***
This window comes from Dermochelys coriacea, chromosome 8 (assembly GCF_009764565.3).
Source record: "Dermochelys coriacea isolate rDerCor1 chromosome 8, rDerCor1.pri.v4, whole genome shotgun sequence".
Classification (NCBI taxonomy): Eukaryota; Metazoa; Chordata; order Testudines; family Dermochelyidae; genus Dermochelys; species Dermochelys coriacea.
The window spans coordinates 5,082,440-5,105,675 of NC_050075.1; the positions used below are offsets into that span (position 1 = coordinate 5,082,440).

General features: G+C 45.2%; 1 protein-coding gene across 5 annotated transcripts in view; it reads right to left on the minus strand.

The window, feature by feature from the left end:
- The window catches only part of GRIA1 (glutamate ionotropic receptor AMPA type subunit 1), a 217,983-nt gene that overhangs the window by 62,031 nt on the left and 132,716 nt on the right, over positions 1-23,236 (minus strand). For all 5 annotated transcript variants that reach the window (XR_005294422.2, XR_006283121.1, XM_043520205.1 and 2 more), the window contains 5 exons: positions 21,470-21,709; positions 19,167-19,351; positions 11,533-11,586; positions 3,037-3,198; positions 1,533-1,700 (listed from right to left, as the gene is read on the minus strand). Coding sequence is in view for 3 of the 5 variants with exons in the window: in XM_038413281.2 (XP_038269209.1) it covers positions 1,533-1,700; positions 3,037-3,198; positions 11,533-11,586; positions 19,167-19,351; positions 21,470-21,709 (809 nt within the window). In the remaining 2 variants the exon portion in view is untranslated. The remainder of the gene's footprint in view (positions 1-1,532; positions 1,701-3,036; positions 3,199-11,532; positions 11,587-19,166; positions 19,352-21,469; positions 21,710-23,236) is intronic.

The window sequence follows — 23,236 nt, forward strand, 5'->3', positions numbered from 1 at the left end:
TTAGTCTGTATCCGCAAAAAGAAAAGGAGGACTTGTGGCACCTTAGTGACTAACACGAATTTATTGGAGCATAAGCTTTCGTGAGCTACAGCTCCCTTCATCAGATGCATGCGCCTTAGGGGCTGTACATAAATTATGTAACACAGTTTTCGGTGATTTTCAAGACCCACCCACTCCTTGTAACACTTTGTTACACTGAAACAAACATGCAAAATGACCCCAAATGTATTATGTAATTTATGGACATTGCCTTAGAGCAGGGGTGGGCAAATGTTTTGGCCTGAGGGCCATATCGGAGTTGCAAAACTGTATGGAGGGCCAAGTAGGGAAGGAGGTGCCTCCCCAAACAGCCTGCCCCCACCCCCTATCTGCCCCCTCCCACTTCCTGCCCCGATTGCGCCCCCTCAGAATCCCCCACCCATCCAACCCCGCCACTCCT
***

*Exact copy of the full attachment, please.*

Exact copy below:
This window comes from Dermochelys coriacea, chromosome 8 (assembly GCF_009764565.3).
Source record: "Dermochelys coriacea isolate rDerCor1 chromosome 8, rDerCor1.pri.v4, whole genome shotgun sequence".
Classification (NCBI taxonomy): Eukaryota; Metazoa; Chordata; order Testudines; family Dermochelyidae; genus Dermochelys; species Dermochelys coriacea.
The window spans coordinates 5,082,440-5,105,675 of NC_050075.1; the positions used below are offsets into that span (position 1 = coordinate 5,082,440).

General features: G+C 45.2%; 1 protein-coding gene across 5 annotated transcripts in view; it reads right to left on the minus strand.

The window, feature by feature from the left end:
- The window catches only part of GRIA1 (glutamate ionotropic receptor AMPA type subunit 1), a 217,983-nt gene that overhangs the window by 62,031 nt on the left and 132,716 nt on the right, over positions 1-23,236 (minus strand). For all 5 annotated transcript variants that reach the window (XR_005294422.2, XR_006283121.1, XM_043520205.1 and 2 more), the window contains 5 exons: positions 21,470-21,709; positions 19,167-19,351; positions 11,533-11,586; positions 3,037-3,198; positions 1,533-1,700 (listed from right to left, as the gene is read on the minus strand). Coding sequence is in view for 3 of the 5 variants with exons in the window: in XM_038413281.2 (XP_038269209.1) it covers positions 1,533-1,700; positions 3,037-3,198; positions 11,533-11,586; positions 19,167-19,351; positions 21,470-21,709 (809 nt within the window). In the remaining 2 variants the exon portion in view is untranslated. The remainder of the gene's footprint in view (positions 1-1,532; positions 1,701-3,036; positions 3,199-11,532; positions 11,587-19,166; positions 19,352-21,469; positions 21,710-23,236) is intronic.

The window sequence follows — 23,236 nt, forward strand, 5'->3', positions numbered from 1 at the left end:
TTAGTCTGTATCCGCAAAAAGAAAAGGAGGACTTGTGGCACCTTAGTGACTAACACGAATTTATTGGAGCATAAGCTTTCGTGAGCTACAGCTCCCTTCATCAGATGCATGCGCCTTAGGGGCTGTACATAAATTATGTAACACAGTTTTCGGTGATTTTCAAGACCCACCCACTCCTTGTAACACTTTGTTACACTGAAACAAACATGCAAAATGACCCCAAATGTATTATGTAATTTATGGACATTGCCTTAGAGCAGGGGTGGGCAAATGTTTTGGCCTGAGGGCCATATCGGAGTTGCAAAACTGTATGGAGGGCCAAGTAGGGAAGGAGGTGCCTCCCCAAACAGCCTGCCCCCACCCCCTATCTGCCCCCTCCCACTTCCTGCCCCGATTGCGCCCCCTCAGAATCCCCCACCCATCCAACCCCGCCACTCCT